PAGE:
I knew Dame Elisabeth Murdoch not well, but slightly. When I was no more than an extremely callow undergraduate, barely aged seventeen (1982), I served for a bit on the committee of the friends of the library of the National Gallery of Victoria, of which Dame Elisabeth was naturally president. She was exceedingly kind to me then. Later, when I worked at Government House in Melbourne, Dame Elisabeth was—I do not think that this is an exaggeration—a favorite luncheon guest of Dr. McCaughey, whom she obviously worshipped. She was usually seated to the Governor’s left, and always responded to this compliment, even as she approached the age of eighty, with disarming girlishness—a quality I gather otherwise she strictly rationed. Just before she died my mother filled a vacant spot in a regular four who played bridge at Cruden Farm. This was, I think, the last social engagement Mum ever fulfilled and it was clearly too much for her—though she thoroughly enjoyed those intense afternoon rubbers, and was only mildly critical of Dame Elisabeth’s chicken sandwiches. The late and much lamented Jack and Elizabeth Kennedy, who were dear old friends of my parents, took a kindly interest in all the affairs of Dame Elisabeth; they shared a passion for the meticulous cultivation and cross-pollination by hand of violently colored zinnias. I have a feeling that Jack was Dame Elisabeth’s accountant. The Dame was patron of the Victorian Tapestry Workshop, where Mum wound bobbins with Nancye Cain and many other volunteers. The Dame was also interested in the welfare of Trinity College in the University of Melbourne, where occasionally I bumped into her in the early 1990s. So the connections were many and varied. As Rupert Murdoch pointed out in his tribute last week in St. Paul’s Cathedral, Dame Elisabeth’s life ran parallel with, and for almost the whole extent of, that of the Commonwealth of Australia thus far. I gather she was also popular at the Palace. May she rest in peace.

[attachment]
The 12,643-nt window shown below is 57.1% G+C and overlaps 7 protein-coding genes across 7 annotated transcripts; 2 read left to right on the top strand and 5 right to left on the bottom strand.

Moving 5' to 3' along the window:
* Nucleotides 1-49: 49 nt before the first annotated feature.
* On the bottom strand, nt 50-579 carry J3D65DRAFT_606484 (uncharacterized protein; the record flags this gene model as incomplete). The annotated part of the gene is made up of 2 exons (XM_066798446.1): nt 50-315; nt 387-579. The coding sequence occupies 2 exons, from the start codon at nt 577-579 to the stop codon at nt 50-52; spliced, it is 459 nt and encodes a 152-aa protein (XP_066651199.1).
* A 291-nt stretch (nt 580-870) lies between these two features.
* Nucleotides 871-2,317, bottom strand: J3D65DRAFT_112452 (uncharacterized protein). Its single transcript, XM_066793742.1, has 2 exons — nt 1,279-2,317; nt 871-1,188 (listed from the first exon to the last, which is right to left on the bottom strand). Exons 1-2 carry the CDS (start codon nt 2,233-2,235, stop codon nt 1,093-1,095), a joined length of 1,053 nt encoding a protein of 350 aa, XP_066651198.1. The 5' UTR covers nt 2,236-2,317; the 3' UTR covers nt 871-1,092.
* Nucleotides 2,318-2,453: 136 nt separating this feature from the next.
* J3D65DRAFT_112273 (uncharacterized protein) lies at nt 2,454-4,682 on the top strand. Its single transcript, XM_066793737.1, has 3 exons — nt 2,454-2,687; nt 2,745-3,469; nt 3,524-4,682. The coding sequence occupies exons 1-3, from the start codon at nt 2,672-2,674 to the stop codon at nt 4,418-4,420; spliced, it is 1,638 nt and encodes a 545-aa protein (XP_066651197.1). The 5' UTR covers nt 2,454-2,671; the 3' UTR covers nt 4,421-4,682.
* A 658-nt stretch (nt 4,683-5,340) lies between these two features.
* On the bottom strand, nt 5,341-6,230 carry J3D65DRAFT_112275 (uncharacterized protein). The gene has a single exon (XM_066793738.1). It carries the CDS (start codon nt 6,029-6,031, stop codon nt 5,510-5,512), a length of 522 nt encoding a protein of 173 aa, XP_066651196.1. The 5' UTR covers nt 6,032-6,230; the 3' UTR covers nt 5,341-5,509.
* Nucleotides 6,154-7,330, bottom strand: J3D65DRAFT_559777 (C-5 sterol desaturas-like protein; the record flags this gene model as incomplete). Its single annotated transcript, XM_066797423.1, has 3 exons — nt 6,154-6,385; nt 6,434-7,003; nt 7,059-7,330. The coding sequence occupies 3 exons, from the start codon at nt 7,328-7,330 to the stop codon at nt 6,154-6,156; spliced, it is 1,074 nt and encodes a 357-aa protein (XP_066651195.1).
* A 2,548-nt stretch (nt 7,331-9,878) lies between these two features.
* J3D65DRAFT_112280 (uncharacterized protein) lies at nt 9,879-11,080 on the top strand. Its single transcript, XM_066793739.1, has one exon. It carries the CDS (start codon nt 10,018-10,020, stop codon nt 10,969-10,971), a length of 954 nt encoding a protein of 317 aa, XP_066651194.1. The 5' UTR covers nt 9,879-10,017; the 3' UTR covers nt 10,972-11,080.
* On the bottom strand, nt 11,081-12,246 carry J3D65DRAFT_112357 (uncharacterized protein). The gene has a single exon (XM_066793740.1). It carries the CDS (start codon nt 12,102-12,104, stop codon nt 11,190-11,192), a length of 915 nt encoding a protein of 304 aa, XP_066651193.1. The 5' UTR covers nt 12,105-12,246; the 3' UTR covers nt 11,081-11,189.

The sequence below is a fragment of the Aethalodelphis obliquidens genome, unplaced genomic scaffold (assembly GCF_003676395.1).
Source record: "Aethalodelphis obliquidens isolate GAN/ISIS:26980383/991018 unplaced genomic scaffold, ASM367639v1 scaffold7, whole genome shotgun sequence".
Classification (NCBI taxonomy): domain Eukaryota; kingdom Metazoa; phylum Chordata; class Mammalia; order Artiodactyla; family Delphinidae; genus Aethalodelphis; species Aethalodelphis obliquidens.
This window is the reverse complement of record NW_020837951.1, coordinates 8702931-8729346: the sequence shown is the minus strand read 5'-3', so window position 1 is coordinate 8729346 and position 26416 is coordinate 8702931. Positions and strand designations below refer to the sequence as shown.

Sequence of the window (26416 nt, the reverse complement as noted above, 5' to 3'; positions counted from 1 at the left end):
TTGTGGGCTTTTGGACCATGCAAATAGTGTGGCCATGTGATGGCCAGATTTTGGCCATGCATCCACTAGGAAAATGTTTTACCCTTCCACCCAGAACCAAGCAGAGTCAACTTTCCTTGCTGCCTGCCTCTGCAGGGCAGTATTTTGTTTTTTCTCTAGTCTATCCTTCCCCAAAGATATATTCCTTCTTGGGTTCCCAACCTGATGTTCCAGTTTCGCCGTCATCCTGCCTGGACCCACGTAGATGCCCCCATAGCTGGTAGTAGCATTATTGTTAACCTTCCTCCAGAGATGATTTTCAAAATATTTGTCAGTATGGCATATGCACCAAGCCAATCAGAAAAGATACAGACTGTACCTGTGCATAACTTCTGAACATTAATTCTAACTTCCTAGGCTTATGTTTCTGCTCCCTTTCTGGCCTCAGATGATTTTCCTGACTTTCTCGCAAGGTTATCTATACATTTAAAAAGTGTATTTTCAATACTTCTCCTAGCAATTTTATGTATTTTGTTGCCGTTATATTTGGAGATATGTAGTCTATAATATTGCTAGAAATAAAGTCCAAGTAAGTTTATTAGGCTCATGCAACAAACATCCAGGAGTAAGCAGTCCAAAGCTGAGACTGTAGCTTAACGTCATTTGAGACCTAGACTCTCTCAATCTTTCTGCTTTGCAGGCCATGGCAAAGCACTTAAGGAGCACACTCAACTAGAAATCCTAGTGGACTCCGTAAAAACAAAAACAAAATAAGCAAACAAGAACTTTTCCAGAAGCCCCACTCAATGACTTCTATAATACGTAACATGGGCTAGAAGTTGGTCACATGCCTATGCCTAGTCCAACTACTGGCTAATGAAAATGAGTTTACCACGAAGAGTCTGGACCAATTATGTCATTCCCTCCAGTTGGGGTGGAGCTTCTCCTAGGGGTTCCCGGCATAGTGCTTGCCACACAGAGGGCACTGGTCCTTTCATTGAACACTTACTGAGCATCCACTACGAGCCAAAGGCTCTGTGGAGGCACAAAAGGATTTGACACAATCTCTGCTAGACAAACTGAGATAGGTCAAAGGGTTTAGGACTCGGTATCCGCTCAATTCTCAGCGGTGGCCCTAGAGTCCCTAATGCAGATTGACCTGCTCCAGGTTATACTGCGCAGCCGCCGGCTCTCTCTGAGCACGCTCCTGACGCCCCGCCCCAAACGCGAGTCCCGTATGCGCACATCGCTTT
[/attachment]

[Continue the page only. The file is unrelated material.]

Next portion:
As we get older I suppose that point about many and varied connections becomes truer of life itself. Looking back over the past year’s blogging, I am struck by the number and variety of regretful reminiscences of the fallen that I have felt compelled to scatter like rose petals among more frivolous musings about art, scarlet heels, and other ephemera—Ronald Searle, John Gage, Dame Joan Sutherland, Pope Shenouda III, the King of Tonga, Margaret Whitlam, Peter Steele, Jean McCaughey, Richard Warren, and, now, Dame Elisabeth Murdoch. No doubt this is symptomatic of advancing years. Yet I am no obituarist. In fact, notwithstanding the restorative hours before dawn that I often spend devouring two whole pots of tea in my bloggy haze, I have been busier this year than at any time in the past ten. Our huge book and exhibition are essentially finished, and merely await the arrival of the crates. We open on February 27. I should say that Edwardian Opulence: British Art at the Dawn of the Twentieth Century has been, is, and will probably remain, the central episode of my working life, and I am mighty proud of it. Please do come and see the show. I suspect the blog has kept me sane, though not as much as my wonderful Lyolik. And now I must go to New York for Christmas.